– “The continuing devaluation of LinkedIn connections” by Ross Dawson
These pieces are not comparable straight away in as much as they are not addressing the same issue. Bookstaber’s post centers around network theory and how weak links need to remain ‘weak’ in order for societies to flourish and develop (whilst LinkedIn might be doing totally the opposite).
Ross’ article is about the bastardisation of the LinkedIn connection as more “strangers” approach you to link-in simply because -as per the system’s features- this is the only way to get in contact with a member. As a contrast, he references Facebook, where strangers can message you and you can “sus-out” people without a prior connection commitment.
The point of convergence for the articles was reaching the 1K connections mark, which prompted me to reflect on what happened to my way of doing business since joining LinkedIn. Some insights and personal experiences follow:
– I think I have done well in not connecting with every man and his dog just for the sake of increasing reach. Weak first degree connections that have no opportunity to strengthen are very much like those conference attendees whose business cards we hoard but whose face or pitch you cannot recall. You cannot help them and they cannot help you.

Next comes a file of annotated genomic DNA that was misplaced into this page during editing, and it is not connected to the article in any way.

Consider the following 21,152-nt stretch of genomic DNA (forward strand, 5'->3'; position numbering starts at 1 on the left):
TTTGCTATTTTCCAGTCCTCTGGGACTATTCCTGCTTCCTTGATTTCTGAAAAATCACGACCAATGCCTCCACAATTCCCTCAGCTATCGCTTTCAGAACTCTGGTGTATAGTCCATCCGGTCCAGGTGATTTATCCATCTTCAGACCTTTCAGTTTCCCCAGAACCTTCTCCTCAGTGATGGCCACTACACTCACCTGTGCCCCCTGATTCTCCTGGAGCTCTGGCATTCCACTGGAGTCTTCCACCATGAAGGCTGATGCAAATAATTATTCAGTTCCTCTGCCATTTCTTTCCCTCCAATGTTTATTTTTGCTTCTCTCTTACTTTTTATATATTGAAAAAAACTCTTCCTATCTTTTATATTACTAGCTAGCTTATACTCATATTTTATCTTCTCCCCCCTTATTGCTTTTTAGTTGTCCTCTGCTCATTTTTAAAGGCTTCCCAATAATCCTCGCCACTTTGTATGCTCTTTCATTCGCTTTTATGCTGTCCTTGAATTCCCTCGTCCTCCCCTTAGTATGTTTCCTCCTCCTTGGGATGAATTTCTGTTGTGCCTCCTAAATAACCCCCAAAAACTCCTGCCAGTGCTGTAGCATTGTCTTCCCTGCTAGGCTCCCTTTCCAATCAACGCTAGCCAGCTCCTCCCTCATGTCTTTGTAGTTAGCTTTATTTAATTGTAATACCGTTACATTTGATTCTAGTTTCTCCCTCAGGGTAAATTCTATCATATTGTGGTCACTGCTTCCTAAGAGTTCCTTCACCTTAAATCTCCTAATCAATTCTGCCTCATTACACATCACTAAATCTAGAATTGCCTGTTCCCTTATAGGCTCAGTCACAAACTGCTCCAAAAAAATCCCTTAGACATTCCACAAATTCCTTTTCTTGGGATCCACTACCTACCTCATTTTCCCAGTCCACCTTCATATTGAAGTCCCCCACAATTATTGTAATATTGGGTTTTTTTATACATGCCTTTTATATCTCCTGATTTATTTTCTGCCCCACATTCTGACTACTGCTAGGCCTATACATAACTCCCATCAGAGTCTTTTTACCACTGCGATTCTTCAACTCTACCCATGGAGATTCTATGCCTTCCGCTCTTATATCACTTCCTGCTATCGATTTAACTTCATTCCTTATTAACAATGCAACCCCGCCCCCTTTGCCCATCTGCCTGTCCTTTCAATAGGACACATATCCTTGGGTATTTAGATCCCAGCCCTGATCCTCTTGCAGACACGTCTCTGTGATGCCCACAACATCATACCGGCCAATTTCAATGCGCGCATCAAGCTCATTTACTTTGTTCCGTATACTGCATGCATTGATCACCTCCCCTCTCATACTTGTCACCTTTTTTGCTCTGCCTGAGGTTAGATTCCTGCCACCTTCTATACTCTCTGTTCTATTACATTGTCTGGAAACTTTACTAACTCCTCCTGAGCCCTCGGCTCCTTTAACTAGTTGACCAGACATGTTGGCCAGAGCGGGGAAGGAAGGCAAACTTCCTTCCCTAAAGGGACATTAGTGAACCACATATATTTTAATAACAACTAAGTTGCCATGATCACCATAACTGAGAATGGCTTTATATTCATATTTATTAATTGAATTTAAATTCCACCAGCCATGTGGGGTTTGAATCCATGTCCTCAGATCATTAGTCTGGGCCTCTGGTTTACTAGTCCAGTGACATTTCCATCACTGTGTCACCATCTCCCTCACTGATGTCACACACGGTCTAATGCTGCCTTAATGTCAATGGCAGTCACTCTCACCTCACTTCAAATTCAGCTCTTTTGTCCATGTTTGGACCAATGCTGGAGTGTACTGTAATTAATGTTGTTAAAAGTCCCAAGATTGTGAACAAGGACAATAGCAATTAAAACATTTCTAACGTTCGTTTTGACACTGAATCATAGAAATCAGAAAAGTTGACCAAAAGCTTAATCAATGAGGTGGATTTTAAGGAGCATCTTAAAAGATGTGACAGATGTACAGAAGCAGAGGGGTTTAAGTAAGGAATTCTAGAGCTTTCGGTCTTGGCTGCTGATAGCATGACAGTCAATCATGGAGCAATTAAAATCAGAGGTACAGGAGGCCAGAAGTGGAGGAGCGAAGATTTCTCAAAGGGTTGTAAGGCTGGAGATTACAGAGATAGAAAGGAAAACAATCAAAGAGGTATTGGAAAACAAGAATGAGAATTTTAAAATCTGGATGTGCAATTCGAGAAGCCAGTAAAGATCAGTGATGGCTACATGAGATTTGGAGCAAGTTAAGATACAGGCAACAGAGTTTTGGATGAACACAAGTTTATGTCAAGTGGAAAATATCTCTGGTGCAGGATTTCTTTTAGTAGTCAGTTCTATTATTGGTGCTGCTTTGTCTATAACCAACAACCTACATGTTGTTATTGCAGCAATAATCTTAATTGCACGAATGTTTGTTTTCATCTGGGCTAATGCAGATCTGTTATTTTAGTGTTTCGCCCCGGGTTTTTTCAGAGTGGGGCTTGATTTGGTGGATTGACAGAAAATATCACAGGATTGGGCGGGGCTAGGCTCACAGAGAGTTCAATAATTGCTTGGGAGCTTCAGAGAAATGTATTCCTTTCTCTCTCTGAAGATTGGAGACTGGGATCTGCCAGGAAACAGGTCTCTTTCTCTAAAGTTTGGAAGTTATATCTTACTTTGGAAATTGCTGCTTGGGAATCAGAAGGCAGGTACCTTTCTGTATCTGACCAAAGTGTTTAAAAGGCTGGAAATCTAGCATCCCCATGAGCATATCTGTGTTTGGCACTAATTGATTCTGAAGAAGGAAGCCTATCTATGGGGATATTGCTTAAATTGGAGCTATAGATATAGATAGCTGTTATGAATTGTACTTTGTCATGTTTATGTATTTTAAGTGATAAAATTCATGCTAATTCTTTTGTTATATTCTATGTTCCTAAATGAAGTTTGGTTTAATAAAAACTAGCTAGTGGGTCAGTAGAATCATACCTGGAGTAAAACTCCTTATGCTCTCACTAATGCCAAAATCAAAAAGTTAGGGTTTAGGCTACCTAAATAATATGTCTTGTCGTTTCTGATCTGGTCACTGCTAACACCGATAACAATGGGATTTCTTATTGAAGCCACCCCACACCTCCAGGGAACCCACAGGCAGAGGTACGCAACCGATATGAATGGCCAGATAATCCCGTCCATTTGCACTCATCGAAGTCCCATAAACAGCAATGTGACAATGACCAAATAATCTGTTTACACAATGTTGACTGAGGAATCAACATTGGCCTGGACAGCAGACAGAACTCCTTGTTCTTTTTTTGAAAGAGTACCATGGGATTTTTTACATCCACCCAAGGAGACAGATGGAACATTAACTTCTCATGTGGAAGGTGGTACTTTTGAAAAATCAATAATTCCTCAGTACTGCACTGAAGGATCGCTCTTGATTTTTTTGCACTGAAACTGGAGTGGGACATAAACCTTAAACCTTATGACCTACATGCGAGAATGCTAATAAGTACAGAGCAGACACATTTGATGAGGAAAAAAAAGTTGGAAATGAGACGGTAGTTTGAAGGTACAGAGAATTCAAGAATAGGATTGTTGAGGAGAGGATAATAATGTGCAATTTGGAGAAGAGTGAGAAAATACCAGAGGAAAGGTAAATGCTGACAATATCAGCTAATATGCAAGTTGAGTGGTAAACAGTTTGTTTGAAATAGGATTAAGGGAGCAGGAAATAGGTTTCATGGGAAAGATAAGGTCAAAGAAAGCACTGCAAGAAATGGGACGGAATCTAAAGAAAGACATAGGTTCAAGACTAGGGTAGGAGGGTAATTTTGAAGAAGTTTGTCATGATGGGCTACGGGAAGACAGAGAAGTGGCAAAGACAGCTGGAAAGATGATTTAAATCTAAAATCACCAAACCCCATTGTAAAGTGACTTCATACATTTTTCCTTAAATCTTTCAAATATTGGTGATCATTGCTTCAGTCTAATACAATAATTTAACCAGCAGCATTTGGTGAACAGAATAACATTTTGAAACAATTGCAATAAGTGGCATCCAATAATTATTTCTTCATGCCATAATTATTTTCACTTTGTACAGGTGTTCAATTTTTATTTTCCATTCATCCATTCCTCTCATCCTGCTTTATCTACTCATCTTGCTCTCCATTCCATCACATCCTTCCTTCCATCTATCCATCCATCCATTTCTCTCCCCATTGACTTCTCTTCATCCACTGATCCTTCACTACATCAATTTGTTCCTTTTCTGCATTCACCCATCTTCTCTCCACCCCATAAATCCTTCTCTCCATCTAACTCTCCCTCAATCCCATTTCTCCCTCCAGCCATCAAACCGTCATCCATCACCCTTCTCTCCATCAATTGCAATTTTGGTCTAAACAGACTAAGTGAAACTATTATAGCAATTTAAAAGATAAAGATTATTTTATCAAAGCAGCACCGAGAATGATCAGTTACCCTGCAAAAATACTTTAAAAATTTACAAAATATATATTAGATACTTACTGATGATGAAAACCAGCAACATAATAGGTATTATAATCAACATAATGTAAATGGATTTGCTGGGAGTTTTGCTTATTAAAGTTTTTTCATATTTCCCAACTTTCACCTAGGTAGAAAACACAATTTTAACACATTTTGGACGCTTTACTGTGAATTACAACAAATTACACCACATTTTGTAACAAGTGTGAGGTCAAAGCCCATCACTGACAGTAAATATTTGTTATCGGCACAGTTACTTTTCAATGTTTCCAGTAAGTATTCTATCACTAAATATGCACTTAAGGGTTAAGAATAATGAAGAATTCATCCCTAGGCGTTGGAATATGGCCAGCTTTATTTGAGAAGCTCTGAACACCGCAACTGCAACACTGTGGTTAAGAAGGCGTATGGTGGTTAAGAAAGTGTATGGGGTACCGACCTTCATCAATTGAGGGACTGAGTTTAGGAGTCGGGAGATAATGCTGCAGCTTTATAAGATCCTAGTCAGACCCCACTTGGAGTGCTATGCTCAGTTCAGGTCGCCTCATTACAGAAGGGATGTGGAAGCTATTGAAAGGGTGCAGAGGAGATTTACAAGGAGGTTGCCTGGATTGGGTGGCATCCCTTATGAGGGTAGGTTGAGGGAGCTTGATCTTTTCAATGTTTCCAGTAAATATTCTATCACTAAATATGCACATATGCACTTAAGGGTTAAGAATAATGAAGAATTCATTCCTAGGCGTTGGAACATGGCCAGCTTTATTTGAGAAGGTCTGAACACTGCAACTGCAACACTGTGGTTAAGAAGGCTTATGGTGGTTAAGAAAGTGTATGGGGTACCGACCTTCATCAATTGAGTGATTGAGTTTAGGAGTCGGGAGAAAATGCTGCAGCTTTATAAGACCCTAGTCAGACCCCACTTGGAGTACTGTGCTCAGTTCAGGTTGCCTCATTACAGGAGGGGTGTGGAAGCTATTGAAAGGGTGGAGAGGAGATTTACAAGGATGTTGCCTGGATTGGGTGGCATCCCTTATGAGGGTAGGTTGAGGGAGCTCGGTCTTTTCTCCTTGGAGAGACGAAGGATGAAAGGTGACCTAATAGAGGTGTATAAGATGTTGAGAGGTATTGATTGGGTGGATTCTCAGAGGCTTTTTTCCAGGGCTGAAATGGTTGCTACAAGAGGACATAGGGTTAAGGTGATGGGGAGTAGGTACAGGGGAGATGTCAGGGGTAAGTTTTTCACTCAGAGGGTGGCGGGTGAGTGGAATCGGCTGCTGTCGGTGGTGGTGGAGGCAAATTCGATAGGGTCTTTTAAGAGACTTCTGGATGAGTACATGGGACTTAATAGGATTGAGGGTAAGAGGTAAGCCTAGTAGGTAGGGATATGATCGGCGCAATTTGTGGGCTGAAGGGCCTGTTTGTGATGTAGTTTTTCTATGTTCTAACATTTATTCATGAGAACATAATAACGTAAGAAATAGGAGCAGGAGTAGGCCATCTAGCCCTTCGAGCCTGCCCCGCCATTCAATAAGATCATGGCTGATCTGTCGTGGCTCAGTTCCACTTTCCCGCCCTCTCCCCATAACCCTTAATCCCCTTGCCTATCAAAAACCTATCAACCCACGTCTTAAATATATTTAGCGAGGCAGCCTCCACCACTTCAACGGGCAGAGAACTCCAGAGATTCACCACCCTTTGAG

– Strong first degree connections off the system as well as those nourished in it after the initial contact have been extremely positive for repeat business. LinkedIn has proven to be an effective CRM; then again I don’t have thousands of clients or lots of staff that demand highly coordinated relationship processes.
– Almost every new customer I signed up is (or was at the time) a second degree connection linked to a strong first degree connection. At the same time, there is a huge chunk of second degree connections which are, to-date, strangers; however, more often than not, I have enough information to work out what their business needs and priorities might be. So, you know where my marketing efforts go.
– Third degree connections is uncharted territory; every now and then, I see little archipelagos (members who I know or can connect off the system) but they are rare. LinkedIn Signal might change that, but I am not a heavy user yet.
– Throughout the five 1/2 years of going with the biz, my marketing expenditure has been negligible. You might say I could be more/really successful if I had spent money. I think that if I had decided to have marketed more, I would have done more of the same (e.g. blogging more, increased participation on Groups, more presentations, videos, etc.) which is a resource with a cost but still imply no material disbursements of dollars.
– My cold calls on LinkedIn – inMails, connection requests via Groups – have had about a 30% success rate at the most. Success here is understood as having the chance at strengthening a relationship, so that 30% is looking not too hot, is it. I don’t believe the conduit was the culprit; rather, it was my inability to sell the connection request well enough.